• Enhanced Raman Effect on MBE Grown Semiconductor Quantum Dots

    Author:
    Richard Livingstone
    Year of Dissertation:
    2010
    Program:
    Chemistry
    Advisor:
    John Lombardi
    Abstract:

    Using Surface Enhanced Raman Spectroscopy (SERS), I observed Raman enhancements (104-105) for pyridine, 4-tertbutylpyridine and other biological molecules adsorbed on a II-VI semiconductor CdSe/ZnBeSe sample of uncapped self-assembled quantum dots produced by molecular beam epitaxy. When a monolayer of Raman active molecule is adsorbed on these structures, excitation at 488 nm produces intense Raman spectra and a very large enhancement of the a1, b1 and b2 modes. This indicates the presence of charge-transfer as a contributor to the enhancement. Furthermore, the excitation wavelength is in the vicinity of several interband transitions located both in the quantum dots and the wetting layer, and it is likely that these resonances also contribute to the enhancement factor. The observed enhancement is among the largest yet seen on semiconductor quantum dot systems and is the first obseved on MBE grown quantum dots. The observed Raman spectrum shows several differences from the normal Raman spectrum, and is closer in some ways to the SERS observed on Ag nanoparticles. Among other things, the prominence of non-totally symmetric lines indicates the importance of charge-transfer contributions to the overall enhancement. In Ag nanoparticle SERS, both the charge-transfer and surface plasmon resonances have been shown to be responsible for the effect. However, in semiconductors, the excitation wavelengths are far from the region of surface plasmon resonance for CdSe and so the magnitude of enhancement must be attributed to other possible resonances. Bandgap dependence studies using 4-tertbutylpyridine on semiconductor quantum dots with varying bandgap energies, indicates that transitions to the bandgap are important contributors to the overall enhancement, and may possibly be regarded as a replacement for the surface plasmon resonance so important in metallic SERS. As in SERS, however, the observation of non-totally symmetric bands indicates additional contributions from charge-transfer resonances. It is most likely a combination of these two effects which is responsible for the rather large enhancements observed here.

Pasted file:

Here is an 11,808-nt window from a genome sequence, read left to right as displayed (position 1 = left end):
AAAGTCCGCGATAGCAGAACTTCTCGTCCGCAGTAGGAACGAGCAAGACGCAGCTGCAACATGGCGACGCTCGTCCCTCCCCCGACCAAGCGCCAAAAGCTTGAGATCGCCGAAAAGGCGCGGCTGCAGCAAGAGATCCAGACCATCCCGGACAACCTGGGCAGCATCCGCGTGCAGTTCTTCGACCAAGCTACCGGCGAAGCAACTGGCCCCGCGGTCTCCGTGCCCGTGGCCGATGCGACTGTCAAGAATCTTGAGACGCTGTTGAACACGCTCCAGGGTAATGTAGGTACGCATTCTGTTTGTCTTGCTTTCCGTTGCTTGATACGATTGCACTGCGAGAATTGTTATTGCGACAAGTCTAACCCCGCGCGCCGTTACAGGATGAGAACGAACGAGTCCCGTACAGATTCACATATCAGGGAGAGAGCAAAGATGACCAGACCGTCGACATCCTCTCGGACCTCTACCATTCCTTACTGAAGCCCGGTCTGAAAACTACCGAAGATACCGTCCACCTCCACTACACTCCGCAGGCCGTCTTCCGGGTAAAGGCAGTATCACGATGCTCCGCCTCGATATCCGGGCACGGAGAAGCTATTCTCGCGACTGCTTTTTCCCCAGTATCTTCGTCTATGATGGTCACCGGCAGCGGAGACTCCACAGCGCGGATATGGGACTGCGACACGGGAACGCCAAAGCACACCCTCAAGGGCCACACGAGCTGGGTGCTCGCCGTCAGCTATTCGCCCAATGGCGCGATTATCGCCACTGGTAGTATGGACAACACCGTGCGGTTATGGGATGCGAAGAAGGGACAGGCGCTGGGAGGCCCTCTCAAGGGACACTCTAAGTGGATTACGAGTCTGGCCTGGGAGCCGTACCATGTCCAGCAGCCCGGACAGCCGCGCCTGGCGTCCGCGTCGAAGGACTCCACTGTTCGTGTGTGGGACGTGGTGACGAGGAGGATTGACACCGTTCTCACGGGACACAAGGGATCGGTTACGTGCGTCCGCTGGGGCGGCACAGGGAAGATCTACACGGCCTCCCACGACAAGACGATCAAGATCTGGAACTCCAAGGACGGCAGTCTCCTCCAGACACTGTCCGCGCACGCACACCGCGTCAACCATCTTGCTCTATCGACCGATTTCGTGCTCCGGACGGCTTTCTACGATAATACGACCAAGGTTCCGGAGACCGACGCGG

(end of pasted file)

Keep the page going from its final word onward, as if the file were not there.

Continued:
• Energy of the Quasi-free Electron in Repulsive Atomic and Molecular Fluids

    Author:
    Yevgeniy Lushtak
    Year of Dissertation:
    2013
    Program:
    Chemistry
    Advisor:
    Cherice Evans
    Abstract: